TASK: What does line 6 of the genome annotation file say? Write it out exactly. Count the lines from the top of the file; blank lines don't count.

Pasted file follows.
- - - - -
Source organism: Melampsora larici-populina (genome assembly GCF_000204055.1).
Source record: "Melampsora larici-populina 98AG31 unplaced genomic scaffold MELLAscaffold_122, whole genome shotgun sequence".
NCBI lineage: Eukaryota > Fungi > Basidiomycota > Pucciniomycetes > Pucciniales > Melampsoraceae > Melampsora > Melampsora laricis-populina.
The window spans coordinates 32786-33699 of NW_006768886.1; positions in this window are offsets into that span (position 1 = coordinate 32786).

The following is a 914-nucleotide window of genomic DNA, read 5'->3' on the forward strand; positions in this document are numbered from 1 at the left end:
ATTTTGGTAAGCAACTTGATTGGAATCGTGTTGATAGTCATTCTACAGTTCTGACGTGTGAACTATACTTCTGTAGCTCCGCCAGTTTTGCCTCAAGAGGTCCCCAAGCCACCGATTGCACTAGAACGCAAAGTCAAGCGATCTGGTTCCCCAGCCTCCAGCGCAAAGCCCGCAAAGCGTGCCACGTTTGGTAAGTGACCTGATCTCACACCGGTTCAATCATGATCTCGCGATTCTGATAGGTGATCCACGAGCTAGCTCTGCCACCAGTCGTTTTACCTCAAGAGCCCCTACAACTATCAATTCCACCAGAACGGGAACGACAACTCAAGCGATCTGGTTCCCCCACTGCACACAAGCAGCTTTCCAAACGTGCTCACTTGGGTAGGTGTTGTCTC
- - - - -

ATTTTGGTAAGCAACTTGATTGGAATCGTGTTGATAGTCATTCTACAGTTCTGACGTGTGAACTATACTTCTGTAGCTCCGCCAGTTTTGCCTCAAGAGGTCCCCAAGCCACCGATTGCACTAGAACGCAAAGTCAAGCGATCTGGTTCCCCAGCCTCCAGCGCAAAGCCCGCAAAGCGTGCCACGTTTGGTAAGTGACCTGATCTCACACCGGTTCAATCATGATCTCGCGATTCTGATAGGTGATCCACGAGCTAGCTCTGCCACCAGTCGTTTTACCTCAAGAGCCCCTACAACTATCAATTCCACCAGAACGGGAACGACAACTCAAGCGATCTGGTTCCCCCACTGCACACAAGCAGCTTTCCAAACGTGCTCACTTGGGTAGGTGTTGTCTC